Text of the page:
A New Option in Your Pain-Relief Arsenal
By Beth Jennings, PT, MPT
Now, let’s talk about how VR can help you with your chronic pain.
Movement is Important for Pain Reduction
Moving your body keeps you flexible, strong, and able to perform activities like climbing stairs, playing pickleball with your friends, or dancing at your cousin’s wedding.
Activity encourages blood flow to muscles, lubrication of joints, and calming of nerves.
So why do we avoid movement? Because, sometimes, it hurts.
Movement can be the medicine your body needs, so physical therapists (PTs) like us want you to move, particularly when pain becomes chronic.
The Complexity of the Human Pain Experience
Pain is not as simple as a mechanical experience of a nerve detecting injury or danger and informing the brain.
Sam was playing volleyball when she dislocated her finger diving for a ball. She continued playing until her teammate pointed out her crooked finger. Sam reported not feeling the pain until she looked at it. Why didn't she feel pain immediately?
Frank misfired a nail gun, shooting a nail into his boot. Wailing in pain, he is taken to the emergency room only to discover that the nail never penetrated his foot. It had slid neatly between his toes and didn't even scratch his skin. Frank experienced pain, but how?
Stacey had shoulder surgery one year ago and is still experiencing pain. Her doctor says her last MRI showed the tissues have healed, and her PT says her strength and function are good, so why is she having pain?
Pain isn't as accurate as we would like to believe, and our brains can be tricked (for better or worse). VR is a type of brain distraction that we can use to help you move with less pain so you can gain the medicinal benefits of movement.
What Influences Your Perception of Pain?
Cognitive, psychological, emotional, and environmental factors can influence a person's pain experience.
Sam was distracted by the excitement of the game and was focused on making the next point.
Frank has seen others injured on the worksite. He watched his injury happen, and logic told him that it should hurt.
Stacey has been under a lot of stress after losing her job when the shoulder injury occurred two years ago.
Playing a game in a VR system like we have at FYZICAL - Forest Grove allows the focus to be on the VR activity and not your pain. Yes, it sounds sneaky, but we learned that brains can only process a finite number of distractions. Focusing on the VR activity can help your body feel less pain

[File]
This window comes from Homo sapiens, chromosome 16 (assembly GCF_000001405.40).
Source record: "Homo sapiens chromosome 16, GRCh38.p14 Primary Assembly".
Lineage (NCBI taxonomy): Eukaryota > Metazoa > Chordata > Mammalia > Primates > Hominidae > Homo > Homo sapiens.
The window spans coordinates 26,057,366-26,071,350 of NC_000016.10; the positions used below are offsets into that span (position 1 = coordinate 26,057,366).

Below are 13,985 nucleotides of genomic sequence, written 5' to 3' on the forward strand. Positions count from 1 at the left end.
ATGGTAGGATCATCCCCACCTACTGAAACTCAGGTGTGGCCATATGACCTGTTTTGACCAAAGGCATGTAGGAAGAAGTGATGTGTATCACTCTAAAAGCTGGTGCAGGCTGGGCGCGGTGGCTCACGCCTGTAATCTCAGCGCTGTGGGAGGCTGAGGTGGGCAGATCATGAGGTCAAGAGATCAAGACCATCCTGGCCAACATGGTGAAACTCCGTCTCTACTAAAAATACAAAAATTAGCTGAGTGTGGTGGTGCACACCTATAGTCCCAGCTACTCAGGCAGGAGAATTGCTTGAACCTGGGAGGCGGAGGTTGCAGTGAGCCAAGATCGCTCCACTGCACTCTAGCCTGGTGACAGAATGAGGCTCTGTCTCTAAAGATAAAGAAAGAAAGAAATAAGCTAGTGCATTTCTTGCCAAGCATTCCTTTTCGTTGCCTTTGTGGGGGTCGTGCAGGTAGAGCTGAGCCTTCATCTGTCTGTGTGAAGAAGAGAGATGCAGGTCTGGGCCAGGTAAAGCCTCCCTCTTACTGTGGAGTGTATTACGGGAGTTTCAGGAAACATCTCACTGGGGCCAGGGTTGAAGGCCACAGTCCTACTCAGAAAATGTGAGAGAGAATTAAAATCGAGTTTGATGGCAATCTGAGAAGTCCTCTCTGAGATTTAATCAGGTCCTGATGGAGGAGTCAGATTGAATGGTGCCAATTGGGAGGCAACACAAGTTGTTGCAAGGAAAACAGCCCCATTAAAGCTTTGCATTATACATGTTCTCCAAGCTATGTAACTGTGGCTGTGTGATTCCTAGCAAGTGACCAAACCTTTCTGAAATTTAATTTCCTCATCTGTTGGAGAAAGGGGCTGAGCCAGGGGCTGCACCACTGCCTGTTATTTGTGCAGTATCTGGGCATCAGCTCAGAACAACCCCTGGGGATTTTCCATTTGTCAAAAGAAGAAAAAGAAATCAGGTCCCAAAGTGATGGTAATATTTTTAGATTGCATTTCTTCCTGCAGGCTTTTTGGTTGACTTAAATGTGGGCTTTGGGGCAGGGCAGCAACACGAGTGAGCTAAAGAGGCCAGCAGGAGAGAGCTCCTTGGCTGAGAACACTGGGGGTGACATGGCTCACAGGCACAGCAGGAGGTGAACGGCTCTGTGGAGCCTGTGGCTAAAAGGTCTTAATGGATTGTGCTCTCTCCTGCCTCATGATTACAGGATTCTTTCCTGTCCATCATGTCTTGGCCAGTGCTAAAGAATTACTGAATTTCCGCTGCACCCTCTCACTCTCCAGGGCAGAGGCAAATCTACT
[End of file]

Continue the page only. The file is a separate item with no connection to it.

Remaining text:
Studies Show VR Reduces Pain
A 2019 systematic review of the literature on virtual reality with burn patients, a population who experiences much pain with dressing changes and physical therapy sessions. Compared to burn patients who used pain medication only, those who used virtual reality plus pain medication had less pain intensity, unpleasantness, and time spent thinking about pain, and increased fun.
And in a 2016 study on adults, patients reported a 33% decrease in pain after using a specific VR program for five minutes.
MotionVR Brings the Fun to Physical Therapy
Have fun during your physical therapy session? Yes, right here at FYZICAL – Forest Grove. And you will be working on improving your chronic pain, too.
Do you know someone with chronic pain who is thinking about starting physical therapy? Share this article through one of the links at the top of this post.
Beth Jennings, PT, MPT is a freelance writer and a physical therapist.
Disclaimer This blog is provided for informational purposes only. The content is not intended to be a substitute for professional medical advice, diagnosis, or treatment. Always seek the advice of your physician or another qualified healthcare provider with any questions you may have regarding a medical condition.
Luo H, Cao C, Zhong J, Chen J, Cen Y. Adjunctive virtual reality for procedural pain management of burn patients during dressing change or physical therapy: A systematic review and meta‐analysis of randomized controlled trials. Wound Repair & Regeneration. 2019;27(1):90-101. doi:10.1111/wrr.1
Jones T, Moore T, Choo J. The Impact of Virtual Reality on Chronic Pain. PLoS One. 2016;11(12):e0167523. Published 2016 Dec 20. doi:10.1371/journal.pone.0167523